Ave Maria, Gratia plena!

This blog is dedicated to the Blessed Virgin Mary. It is my hope that all Christians who visit this site - Catholic, Orthodox, Protestant or evangelical - will be encouraged, filled with joy but also challenged by the fact that they have not just a Father, but a Mother in Heaven.

For all who are seeking the deepest possible intimacy with God, with our Lord Jesus Christ, may we look nowhere else, in the end, than the one human being who has, since the Incarnation of Christ, experienced the most superlative closeness - physically and spiritually - to God-in-human-flesh. She is the Immaculate Conception, the Mother of Jesus Christ herself: the Daughter of God the Father, the Spouse of God the Holy Spirit, and the Mother of God the Son.

Thursday, April 8, 2010

Thoughts on confessing sins. . .

As a newly confirmed Catholic, I must say that setting the record straight about my past sins has been the most crucial process I've had to go through in order to arrive at a clear conscience.

Thank God for priests and confessors - for all the bad press, they play such a vital role in the life of believers that for the mere fact that their office is indispensable, there will always be somebody called by God to serve in their posts.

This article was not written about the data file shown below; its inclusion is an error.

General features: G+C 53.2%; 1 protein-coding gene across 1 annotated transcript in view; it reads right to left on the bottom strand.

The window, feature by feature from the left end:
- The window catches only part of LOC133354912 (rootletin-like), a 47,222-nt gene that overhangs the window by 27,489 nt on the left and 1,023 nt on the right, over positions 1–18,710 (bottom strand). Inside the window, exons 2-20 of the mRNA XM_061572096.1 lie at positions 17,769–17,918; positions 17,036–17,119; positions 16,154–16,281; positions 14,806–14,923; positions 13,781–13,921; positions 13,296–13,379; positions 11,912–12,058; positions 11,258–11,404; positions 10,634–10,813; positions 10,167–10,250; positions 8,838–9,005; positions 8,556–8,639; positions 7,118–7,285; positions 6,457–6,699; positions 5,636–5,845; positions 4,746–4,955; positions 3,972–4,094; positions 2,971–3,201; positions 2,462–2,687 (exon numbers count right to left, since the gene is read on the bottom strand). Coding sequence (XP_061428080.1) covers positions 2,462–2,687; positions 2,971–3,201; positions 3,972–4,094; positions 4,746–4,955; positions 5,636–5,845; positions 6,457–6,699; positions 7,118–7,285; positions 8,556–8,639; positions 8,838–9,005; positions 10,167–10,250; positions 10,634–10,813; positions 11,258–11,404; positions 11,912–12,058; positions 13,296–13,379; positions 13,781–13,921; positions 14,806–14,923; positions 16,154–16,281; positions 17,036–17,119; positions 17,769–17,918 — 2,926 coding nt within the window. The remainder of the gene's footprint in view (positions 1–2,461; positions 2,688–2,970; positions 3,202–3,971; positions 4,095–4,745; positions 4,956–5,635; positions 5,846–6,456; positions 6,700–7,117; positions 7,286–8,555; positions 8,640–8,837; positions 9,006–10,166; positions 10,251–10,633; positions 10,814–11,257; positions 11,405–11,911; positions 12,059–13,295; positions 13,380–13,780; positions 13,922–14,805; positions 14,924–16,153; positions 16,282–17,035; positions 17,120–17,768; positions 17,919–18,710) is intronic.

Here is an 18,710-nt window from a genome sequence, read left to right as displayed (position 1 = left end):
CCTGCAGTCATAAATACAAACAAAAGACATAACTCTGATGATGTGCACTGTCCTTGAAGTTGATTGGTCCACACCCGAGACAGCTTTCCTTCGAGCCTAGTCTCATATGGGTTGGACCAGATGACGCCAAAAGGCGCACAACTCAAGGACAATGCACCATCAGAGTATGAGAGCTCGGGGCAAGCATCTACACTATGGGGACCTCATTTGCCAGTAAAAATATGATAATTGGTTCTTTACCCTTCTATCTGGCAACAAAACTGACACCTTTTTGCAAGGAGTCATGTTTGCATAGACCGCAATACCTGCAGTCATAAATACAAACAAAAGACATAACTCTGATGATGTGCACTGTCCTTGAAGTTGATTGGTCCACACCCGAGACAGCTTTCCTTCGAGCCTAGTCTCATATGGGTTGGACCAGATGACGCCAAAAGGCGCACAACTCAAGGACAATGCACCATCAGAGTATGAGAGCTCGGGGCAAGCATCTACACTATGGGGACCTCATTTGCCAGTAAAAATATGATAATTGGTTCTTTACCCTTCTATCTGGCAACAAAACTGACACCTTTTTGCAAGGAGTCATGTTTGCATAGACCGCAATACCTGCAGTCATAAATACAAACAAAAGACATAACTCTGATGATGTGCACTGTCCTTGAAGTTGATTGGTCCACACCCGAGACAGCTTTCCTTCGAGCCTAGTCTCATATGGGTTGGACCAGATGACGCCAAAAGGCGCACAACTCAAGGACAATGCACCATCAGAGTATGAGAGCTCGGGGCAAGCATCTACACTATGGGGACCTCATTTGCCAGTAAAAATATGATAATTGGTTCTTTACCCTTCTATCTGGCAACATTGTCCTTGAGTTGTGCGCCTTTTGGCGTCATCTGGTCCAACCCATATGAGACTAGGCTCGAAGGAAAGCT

The popular Protestant belief that our past sins aren't held against us once we profess Christ as Lord and Savior is fundamentally correct, but for an interesting twist: it is never God who is unwilling or unable to forgive, but we as human beings have such fragile and flayed consciences as a result of our sin-stained lives that unless we openly confess our transgressions to persons of authority and perform penance for them, we'll be unable to forgive ourselves. And in the end, to not be able to forgive oneself is to not be able to receive God's forgiveness.

Hence the importance of confession and penance: for those who truly receive the sacrament, it is nothing less than the commutation of a harsh criminal sentence to a ridiculously light penalty, if not an outright declaration of "not guilty" in the face of overwhelming evidence to the contrary.